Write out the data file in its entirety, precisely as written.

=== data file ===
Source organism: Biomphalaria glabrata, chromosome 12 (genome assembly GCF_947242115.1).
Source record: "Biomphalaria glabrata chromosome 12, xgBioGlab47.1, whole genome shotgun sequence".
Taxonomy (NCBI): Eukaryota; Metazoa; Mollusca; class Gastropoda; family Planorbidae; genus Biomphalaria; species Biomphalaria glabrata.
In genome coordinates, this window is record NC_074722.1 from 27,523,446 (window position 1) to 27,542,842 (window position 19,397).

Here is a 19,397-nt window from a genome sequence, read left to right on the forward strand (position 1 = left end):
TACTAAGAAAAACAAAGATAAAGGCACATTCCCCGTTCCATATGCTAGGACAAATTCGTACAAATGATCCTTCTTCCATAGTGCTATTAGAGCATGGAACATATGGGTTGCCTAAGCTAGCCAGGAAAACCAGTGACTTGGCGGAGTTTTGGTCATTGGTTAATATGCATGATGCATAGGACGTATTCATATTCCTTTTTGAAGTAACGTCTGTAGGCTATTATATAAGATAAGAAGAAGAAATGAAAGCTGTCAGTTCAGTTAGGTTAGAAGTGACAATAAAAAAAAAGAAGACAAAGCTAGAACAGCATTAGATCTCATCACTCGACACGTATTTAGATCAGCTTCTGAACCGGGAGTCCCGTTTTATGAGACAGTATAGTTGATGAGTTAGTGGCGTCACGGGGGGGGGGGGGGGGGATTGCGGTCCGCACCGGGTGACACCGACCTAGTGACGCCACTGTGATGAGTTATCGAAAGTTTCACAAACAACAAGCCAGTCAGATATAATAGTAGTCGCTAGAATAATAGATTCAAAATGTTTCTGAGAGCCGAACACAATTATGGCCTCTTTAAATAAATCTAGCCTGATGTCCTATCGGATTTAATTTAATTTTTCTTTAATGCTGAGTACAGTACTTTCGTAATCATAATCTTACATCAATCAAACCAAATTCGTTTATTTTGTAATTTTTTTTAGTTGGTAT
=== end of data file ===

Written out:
Source organism: Biomphalaria glabrata, chromosome 12 (genome assembly GCF_947242115.1).
Source record: "Biomphalaria glabrata chromosome 12, xgBioGlab47.1, whole genome shotgun sequence".
Taxonomy (NCBI): Eukaryota; Metazoa; Mollusca; class Gastropoda; family Planorbidae; genus Biomphalaria; species Biomphalaria glabrata.
In genome coordinates, this window is record NC_074722.1 from 27,523,446 (window position 1) to 27,542,842 (window position 19,397).

Here is a 19,397-nt window from a genome sequence, read left to right on the forward strand (position 1 = left end):
TACTAAGAAAAACAAAGATAAAGGCACATTCCCCGTTCCATATGCTAGGACAAATTCGTACAAATGATCCTTCTTCCATAGTGCTATTAGAGCATGGAACATATGGGTTGCCTAAGCTAGCCAGGAAAACCAGTGACTTGGCGGAGTTTTGGTCATTGGTTAATATGCATGATGCATAGGACGTATTCATATTCCTTTTTGAAGTAACGTCTGTAGGCTATTATATAAGATAAGAAGAAGAAATGAAAGCTGTCAGTTCAGTTAGGTTAGAAGTGACAATAAAAAAAAAGAAGACAAAGCTAGAACAGCATTAGATCTCATCACTCGACACGTATTTAGATCAGCTTCTGAACCGGGAGTCCCGTTTTATGAGACAGTATAGTTGATGAGTTAGTGGCGTCACGGGGGGGGGGGGGGGGGATTGCGGTCCGCACCGGGTGACACCGACCTAGTGACGCCACTGTGATGAGTTATCGAAAGTTTCACAAACAACAAGCCAGTCAGATATAATAGTAGTCGCTAGAATAATAGATTCAAAATGTTTCTGAGAGCCGAACACAATTATGGCCTCTTTAAATAAATCTAGCCTGATGTCCTATCGGATTTAATTTAATTTTTCTTTAATGCTGAGTACAGTACTTTCGTAATCATAATCTTACATCAATCAAACCAAATTCGTTTATTTTGTAATTTTTTTTAGTTGGTAT